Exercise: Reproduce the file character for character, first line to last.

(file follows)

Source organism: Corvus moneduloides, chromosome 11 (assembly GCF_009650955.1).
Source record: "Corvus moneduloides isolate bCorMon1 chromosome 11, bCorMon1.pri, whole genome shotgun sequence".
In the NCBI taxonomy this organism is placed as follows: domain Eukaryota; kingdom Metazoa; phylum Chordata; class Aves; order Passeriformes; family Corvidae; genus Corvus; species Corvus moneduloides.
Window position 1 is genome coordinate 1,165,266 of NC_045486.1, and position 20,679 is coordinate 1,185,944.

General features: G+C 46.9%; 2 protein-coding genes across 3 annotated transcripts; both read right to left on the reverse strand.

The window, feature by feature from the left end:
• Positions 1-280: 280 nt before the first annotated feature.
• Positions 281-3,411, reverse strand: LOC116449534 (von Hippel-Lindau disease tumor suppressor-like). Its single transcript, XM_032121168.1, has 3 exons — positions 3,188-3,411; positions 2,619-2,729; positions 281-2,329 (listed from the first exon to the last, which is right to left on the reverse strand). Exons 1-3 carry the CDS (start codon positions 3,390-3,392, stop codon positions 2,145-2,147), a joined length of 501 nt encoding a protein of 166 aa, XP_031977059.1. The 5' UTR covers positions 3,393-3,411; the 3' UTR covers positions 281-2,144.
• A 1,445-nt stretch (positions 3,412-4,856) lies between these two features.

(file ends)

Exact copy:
Source organism: Corvus moneduloides, chromosome 11 (assembly GCF_009650955.1).
Source record: "Corvus moneduloides isolate bCorMon1 chromosome 11, bCorMon1.pri, whole genome shotgun sequence".
In the NCBI taxonomy this organism is placed as follows: domain Eukaryota; kingdom Metazoa; phylum Chordata; class Aves; order Passeriformes; family Corvidae; genus Corvus; species Corvus moneduloides.
Window position 1 is genome coordinate 1,165,266 of NC_045486.1, and position 20,679 is coordinate 1,185,944.

General features: G+C 46.9%; 2 protein-coding genes across 3 annotated transcripts; both read right to left on the reverse strand.

The window, feature by feature from the left end:
• Positions 1-280: 280 nt before the first annotated feature.
• Positions 281-3,411, reverse strand: LOC116449534 (von Hippel-Lindau disease tumor suppressor-like). Its single transcript, XM_032121168.1, has 3 exons — positions 3,188-3,411; positions 2,619-2,729; positions 281-2,329 (listed from the first exon to the last, which is right to left on the reverse strand). Exons 1-3 carry the CDS (start codon positions 3,390-3,392, stop codon positions 2,145-2,147), a joined length of 501 nt encoding a protein of 166 aa, XP_031977059.1. The 5' UTR covers positions 3,393-3,411; the 3' UTR covers positions 281-2,144.
• A 1,445-nt stretch (positions 3,412-4,856) lies between these two features.